Fifteen years ago, I decided to dedicate my career climate change solutions. But how would I actually do that? The number of innovative solutions and organizations is overwhelming in the most inspiring way possible. I find myself cheering on so many amazing ClimateTech companies, including Memphis Meats, Imperfect Foods, and WaterSmart.
After considering many opportunities, I chose Extensible Energy, a company that develops load flexibility software. For those not familiar with load flexibility, I know what you’re thinking.
Very simply, load flexibility shifts the time when a building uses certain electrical loads, such as air conditioning. Shifting the times that buildings turn on their A/C may not seem like it will save the planet, but it is mission-critical, just like forest conservation, water efficiency, preventing food waste, and reducing meat consumption. We each have our roles and our wedge in climate solutions.
To help my climate and solar energy friends understand the potential global impact of load flexibility in the commercial sector (hint: over 8 gigatons!), let’s look at some numbers.
How Load Flexibility Reduce CO2 Emissions
Today and with increasing urgency, we need responsive, ultra-flexible building controls to smooth our transition to a renewable energy powered grid. Seventy-five percent of electricity is consumed in buildings in the US, making buildings a huge opportunity for load flexibility and decarbonization.
Extensible Energy’s DemandEx load flexibility software significantly reduces CO2 emissions in two ways:
1) Load Shifting: We shift electricity usage from dirtier, emissions-intensive times of day to cleaner, lower emissions times of day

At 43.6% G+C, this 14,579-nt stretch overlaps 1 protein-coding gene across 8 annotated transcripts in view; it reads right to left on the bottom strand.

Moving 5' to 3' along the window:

2) Improving PV Economics: We accelerate the commercial solar adoption by significantly improving returns on solar installation for building owners.
Emissions Savings Due to Load Shifting
All kWhs are not created equal. Some are produced by solar and some are generated from fossil fuels (especially those used during summer evenings). Shifting electricity use to hours when renewable energy is producing can significantly reduce the emissions intensity of electricity usage. Today, power costs are not perfectly synchronized with emissions, but that’s quickly changing. Since renewable sources are already less expensive (and continuing to get cheaper) than fossil fuels, we can assume that energy cost and emissions intensity will be more consistently aligned in the near future.
I calculated emissions savings due to load shifting based on the following formula:
Average emissions reduction due to time-shifting (tons of CO2) X percentage of building loads in suitable commercial buildings X percentage of electricity usage flexible in Extensible Energy’s controlled buildings
In terms of CO2, we can easily reduce CO2 by 20% by intelligently shifting select non-critical loads by a few hours. This reduction could be through precooling a building or charging an electric vehicle at lower emissions intensity times of day while parked at an office building.
The figure below demonstrates 15-40% emissions intensity differences in over just 3 or 4 hours. Even if the numbers vary by state or country, it is demonstrative of the variation in emissions intensity by time of use.